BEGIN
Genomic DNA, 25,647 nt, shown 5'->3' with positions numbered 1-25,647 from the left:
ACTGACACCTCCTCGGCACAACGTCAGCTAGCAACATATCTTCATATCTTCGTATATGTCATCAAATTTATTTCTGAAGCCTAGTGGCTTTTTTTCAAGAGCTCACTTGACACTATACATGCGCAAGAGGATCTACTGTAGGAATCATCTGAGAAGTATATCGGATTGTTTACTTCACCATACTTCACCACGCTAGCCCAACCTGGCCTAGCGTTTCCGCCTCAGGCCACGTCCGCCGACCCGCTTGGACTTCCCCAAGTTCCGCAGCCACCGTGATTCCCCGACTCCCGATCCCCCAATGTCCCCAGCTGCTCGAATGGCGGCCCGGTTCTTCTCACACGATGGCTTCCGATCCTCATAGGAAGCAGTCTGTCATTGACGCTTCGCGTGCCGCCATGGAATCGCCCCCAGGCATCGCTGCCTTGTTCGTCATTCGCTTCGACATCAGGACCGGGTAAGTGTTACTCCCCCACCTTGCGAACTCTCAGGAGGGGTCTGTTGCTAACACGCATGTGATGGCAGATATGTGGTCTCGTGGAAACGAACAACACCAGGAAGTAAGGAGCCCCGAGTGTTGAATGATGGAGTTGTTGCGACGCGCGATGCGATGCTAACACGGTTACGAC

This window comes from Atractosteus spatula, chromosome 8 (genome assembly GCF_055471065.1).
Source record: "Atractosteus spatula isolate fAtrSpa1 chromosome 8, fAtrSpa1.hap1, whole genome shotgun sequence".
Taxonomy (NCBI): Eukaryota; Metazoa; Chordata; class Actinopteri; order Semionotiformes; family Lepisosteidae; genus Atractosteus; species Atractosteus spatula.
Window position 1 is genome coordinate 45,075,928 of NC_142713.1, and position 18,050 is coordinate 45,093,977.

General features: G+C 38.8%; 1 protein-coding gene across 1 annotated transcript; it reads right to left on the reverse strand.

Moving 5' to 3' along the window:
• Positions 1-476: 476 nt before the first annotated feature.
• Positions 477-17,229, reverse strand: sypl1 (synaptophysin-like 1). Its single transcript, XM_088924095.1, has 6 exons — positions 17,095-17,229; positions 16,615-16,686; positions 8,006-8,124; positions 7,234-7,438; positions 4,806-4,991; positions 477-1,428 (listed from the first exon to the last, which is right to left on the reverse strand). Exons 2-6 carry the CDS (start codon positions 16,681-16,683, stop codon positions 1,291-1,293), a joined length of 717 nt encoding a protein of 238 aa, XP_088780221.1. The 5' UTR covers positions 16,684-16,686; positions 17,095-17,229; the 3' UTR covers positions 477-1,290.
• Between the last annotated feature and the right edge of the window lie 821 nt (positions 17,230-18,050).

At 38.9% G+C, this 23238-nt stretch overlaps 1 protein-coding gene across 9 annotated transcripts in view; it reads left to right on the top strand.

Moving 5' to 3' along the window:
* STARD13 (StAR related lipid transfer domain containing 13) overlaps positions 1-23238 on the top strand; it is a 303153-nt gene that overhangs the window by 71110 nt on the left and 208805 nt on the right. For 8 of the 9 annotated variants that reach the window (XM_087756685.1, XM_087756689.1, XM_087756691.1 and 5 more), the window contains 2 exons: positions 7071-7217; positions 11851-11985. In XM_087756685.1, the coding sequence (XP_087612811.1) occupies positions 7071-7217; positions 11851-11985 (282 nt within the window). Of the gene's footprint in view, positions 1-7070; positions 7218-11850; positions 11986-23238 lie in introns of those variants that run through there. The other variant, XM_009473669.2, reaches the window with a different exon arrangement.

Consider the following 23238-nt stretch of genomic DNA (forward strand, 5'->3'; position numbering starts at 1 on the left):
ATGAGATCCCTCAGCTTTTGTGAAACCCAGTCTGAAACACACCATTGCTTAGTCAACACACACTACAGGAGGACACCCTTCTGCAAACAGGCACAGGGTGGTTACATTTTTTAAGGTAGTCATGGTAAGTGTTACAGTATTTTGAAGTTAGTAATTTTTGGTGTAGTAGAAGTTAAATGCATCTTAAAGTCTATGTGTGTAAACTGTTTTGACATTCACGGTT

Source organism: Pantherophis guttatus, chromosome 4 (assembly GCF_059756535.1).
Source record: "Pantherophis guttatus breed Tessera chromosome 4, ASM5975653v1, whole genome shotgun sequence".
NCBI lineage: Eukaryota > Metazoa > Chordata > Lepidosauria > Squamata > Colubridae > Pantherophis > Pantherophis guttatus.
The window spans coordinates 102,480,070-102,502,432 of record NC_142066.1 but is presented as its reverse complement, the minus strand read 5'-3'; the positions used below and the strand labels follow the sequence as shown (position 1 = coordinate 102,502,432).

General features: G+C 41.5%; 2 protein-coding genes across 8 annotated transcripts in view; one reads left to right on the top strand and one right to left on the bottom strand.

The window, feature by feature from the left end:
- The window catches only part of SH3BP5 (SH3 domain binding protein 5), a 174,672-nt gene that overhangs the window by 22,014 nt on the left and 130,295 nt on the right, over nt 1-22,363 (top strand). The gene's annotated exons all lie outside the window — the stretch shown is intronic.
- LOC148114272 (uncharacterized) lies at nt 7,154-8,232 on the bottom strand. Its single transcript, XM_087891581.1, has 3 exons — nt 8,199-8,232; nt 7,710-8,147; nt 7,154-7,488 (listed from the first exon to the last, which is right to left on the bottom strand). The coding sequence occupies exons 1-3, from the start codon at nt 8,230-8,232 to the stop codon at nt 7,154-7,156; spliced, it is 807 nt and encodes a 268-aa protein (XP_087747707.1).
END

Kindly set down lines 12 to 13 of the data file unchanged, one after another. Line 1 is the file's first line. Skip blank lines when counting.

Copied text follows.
At 38.9% G+C, this 23238-nt stretch overlaps 1 protein-coding gene across 9 annotated transcripts in view; it reads left to right on the top strand.

Moving 5' to 3' along the window: